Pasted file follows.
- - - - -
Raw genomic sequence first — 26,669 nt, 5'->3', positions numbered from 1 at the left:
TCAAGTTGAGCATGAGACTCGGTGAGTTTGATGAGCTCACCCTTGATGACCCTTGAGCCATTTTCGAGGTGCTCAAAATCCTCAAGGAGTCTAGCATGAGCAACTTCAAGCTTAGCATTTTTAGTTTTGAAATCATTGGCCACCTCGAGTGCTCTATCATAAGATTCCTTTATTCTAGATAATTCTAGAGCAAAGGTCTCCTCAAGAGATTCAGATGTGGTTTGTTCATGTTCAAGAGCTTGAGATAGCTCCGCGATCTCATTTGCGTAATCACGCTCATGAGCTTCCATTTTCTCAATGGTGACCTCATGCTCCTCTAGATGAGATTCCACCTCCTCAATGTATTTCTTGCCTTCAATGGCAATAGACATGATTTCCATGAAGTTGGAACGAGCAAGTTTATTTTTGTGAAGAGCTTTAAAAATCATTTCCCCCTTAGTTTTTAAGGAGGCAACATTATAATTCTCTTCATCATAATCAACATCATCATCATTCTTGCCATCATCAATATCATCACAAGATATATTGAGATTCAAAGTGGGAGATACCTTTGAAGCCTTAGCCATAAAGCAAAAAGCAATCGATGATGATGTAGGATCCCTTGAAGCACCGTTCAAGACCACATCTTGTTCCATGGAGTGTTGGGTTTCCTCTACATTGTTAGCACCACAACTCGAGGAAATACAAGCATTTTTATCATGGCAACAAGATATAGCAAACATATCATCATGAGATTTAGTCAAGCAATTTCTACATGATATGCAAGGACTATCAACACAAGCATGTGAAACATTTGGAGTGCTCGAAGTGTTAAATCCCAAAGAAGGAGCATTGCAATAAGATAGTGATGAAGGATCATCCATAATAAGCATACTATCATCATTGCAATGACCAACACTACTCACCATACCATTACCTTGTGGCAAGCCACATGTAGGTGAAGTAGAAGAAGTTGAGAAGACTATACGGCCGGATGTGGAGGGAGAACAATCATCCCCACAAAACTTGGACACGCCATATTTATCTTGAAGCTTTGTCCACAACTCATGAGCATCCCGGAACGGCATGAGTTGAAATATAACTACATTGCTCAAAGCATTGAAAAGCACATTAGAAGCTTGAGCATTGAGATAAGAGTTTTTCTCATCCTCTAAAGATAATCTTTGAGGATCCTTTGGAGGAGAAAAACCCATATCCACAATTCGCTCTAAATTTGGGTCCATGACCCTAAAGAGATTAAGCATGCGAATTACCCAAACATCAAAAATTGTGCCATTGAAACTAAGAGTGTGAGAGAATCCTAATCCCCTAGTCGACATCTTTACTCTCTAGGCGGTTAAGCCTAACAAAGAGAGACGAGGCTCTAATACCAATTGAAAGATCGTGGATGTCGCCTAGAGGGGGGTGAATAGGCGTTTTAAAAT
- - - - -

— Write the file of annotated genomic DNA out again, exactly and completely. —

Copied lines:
Raw genomic sequence first — 26,669 nt, 5'->3', positions numbered from 1 at the left:
TCAAGTTGAGCATGAGACTCGGTGAGTTTGATGAGCTCACCCTTGATGACCCTTGAGCCATTTTCGAGGTGCTCAAAATCCTCAAGGAGTCTAGCATGAGCAACTTCAAGCTTAGCATTTTTAGTTTTGAAATCATTGGCCACCTCGAGTGCTCTATCATAAGATTCCTTTATTCTAGATAATTCTAGAGCAAAGGTCTCCTCAAGAGATTCAGATGTGGTTTGTTCATGTTCAAGAGCTTGAGATAGCTCCGCGATCTCATTTGCGTAATCACGCTCATGAGCTTCCATTTTCTCAATGGTGACCTCATGCTCCTCTAGATGAGATTCCACCTCCTCAATGTATTTCTTGCCTTCAATGGCAATAGACATGATTTCCATGAAGTTGGAACGAGCAAGTTTATTTTTGTGAAGAGCTTTAAAAATCATTTCCCCCTTAGTTTTTAAGGAGGCAACATTATAATTCTCTTCATCATAATCAACATCATCATCATTCTTGCCATCATCAATATCATCACAAGATATATTGAGATTCAAAGTGGGAGATACCTTTGAAGCCTTAGCCATAAAGCAAAAAGCAATCGATGATGATGTAGGATCCCTTGAAGCACCGTTCAAGACCACATCTTGTTCCATGGAGTGTTGGGTTTCCTCTACATTGTTAGCACCACAACTCGAGGAAATACAAGCATTTTTATCATGGCAACAAGATATAGCAAACATATCATCATGAGATTTAGTCAAGCAATTTCTACATGATATGCAAGGACTATCAACACAAGCATGTGAAACATTTGGAGTGCTCGAAGTGTTAAATCCCAAAGAAGGAGCATTGCAATAAGATAGTGATGAAGGATCATCCATAATAAGCATACTATCATCATTGCAATGACCAACACTACTCACCATACCATTACCTTGTGGCAAGCCACATGTAGGTGAAGTAGAAGAAGTTGAGAAGACTATACGGCCGGATGTGGAGGGAGAACAATCATCCCCACAAAACTTGGACACGCCATATTTATCTTGAAGCTTTGTCCACAACTCATGAGCATCCCGGAACGGCATGAGTTGAAATATAACTACATTGCTCAAAGCATTGAAAAGCACATTAGAAGCTTGAGCATTGAGATAAGAGTTTTTCTCATCCTCTAAAGATAATCTTTGAGGATCCTTTGGAGGAGAAAAACCCATATCCACAATTCGCTCTAAATTTGGGTCCATGACCCTAAAGAGATTAAGCATGCGAATTACCCAAACATCAAAAATTGTGCCATTGAAACTAAGAGTGTGAGAGAATCCTAATCCCCTAGTCGACATCTTTACTCTCTAGGCGGTTAAGCCTAACAAAGAGAGACGAGGCTCTAATACCAATTGAAAGATCGTGGATGTCGCCTAGAGGGGGGTGAATAGGCGTTTTAAAAT